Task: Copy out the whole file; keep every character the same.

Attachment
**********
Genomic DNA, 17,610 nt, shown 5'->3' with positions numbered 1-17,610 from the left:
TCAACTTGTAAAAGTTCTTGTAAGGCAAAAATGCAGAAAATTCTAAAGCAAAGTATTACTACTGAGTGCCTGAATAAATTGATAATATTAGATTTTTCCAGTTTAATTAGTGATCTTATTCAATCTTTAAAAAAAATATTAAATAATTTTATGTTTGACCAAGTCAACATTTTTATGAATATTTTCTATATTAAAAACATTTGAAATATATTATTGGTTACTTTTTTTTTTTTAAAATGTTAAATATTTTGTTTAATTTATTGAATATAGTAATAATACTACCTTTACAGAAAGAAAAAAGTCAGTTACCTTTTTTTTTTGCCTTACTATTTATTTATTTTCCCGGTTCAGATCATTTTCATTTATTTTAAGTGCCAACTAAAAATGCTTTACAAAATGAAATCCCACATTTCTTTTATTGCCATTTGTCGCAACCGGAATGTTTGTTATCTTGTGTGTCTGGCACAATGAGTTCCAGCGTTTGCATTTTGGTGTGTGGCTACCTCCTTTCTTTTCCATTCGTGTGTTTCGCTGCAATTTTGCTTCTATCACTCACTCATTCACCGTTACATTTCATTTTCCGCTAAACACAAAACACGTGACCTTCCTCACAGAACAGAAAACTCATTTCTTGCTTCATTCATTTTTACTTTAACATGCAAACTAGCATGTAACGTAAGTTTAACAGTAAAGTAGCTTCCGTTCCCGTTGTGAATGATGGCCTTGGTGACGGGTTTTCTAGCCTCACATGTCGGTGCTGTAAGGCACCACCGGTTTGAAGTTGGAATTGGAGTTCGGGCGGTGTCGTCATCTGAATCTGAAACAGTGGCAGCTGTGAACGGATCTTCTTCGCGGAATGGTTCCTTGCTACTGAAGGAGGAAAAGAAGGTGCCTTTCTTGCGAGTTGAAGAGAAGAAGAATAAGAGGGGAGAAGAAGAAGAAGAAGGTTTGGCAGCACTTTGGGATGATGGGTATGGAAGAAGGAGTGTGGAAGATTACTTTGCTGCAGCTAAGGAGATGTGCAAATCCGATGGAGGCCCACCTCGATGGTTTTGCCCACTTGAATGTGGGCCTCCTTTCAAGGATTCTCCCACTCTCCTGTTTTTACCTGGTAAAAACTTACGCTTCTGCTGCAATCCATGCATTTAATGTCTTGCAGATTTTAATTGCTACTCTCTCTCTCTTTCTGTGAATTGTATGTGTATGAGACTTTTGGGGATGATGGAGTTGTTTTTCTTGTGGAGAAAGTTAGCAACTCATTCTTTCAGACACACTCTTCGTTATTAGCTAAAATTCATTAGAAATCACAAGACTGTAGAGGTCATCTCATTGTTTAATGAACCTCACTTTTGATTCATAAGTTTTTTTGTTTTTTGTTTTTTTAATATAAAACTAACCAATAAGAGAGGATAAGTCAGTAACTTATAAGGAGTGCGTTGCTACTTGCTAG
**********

Genomic DNA, 17,610 nt, shown 5'->3' with positions numbered 1-17,610 from the left:
TCAACTTGTAAAAGTTCTTGTAAGGCAAAAATGCAGAAAATTCTAAAGCAAAGTATTACTACTGAGTGCCTGAATAAATTGATAATATTAGATTTTTCCAGTTTAATTAGTGATCTTATTCAATCTTTAAAAAAAATATTAAATAATTTTATGTTTGACCAAGTCAACATTTTTATGAATATTTTCTATATTAAAAACATTTGAAATATATTATTGGTTACTTTTTTTTTTTTAAAATGTTAAATATTTTGTTTAATTTATTGAATATAGTAATAATACTACCTTTACAGAAAGAAAAAAGTCAGTTACCTTTTTTTTTTGCCTTACTATTTATTTATTTTCCCGGTTCAGATCATTTTCATTTATTTTAAGTGCCAACTAAAAATGCTTTACAAAATGAAATCCCACATTTCTTTTATTGCCATTTGTCGCAACCGGAATGTTTGTTATCTTGTGTGTCTGGCACAATGAGTTCCAGCGTTTGCATTTTGGTGTGTGGCTACCTCCTTTCTTTTCCATTCGTGTGTTTCGCTGCAATTTTGCTTCTATCACTCACTCATTCACCGTTACATTTCATTTTCCGCTAAACACAAAACACGTGACCTTCCTCACAGAACAGAAAACTCATTTCTTGCTTCATTCATTTTTACTTTAACATGCAAACTAGCATGTAACGTAAGTTTAACAGTAAAGTAGCTTCCGTTCCCGTTGTGAATGATGGCCTTGGTGACGGGTTTTCTAGCCTCACATGTCGGTGCTGTAAGGCACCACCGGTTTGAAGTTGGAATTGGAGTTCGGGCGGTGTCGTCATCTGAATCTGAAACAGTGGCAGCTGTGAACGGATCTTCTTCGCGGAATGGTTCCTTGCTACTGAAGGAGGAAAAGAAGGTGCCTTTCTTGCGAGTTGAAGAGAAGAAGAATAAGAGGGGAGAAGAAGAAGAAGAAGGTTTGGCAGCACTTTGGGATGATGGGTATGGAAGAAGGAGTGTGGAAGATTACTTTGCTGCAGCTAAGGAGATGTGCAAATCCGATGGAGGCCCACCTCGATGGTTTTGCCCACTTGAATGTGGGCCTCCTTTCAAGGATTCTCCCACTCTCCTGTTTTTACCTGGTAAAAACTTACGCTTCTGCTGCAATCCATGCATTTAATGTCTTGCAGATTTTAATTGCTACTCTCTCTCTCTTTCTGTGAATTGTATGTGTATGAGACTTTTGGGGATGATGGAGTTGTTTTTCTTGTGGAGAAAGTTAGCAACTCATTCTTTCAGACACACTCTTCGTTATTAGCTAAAATTCATTAGAAATCACAAGACTGTAGAGGTCATCTCATTGTTTAATGAACCTCACTTTTGATTCATAAGTTTTTTTGTTTTTTGTTTTTTTAATATAAAACTAACCAATAAGAGAGGATAAGTCAGTAACTTATAAGGAGTGCGTTGCTACTTGCTAG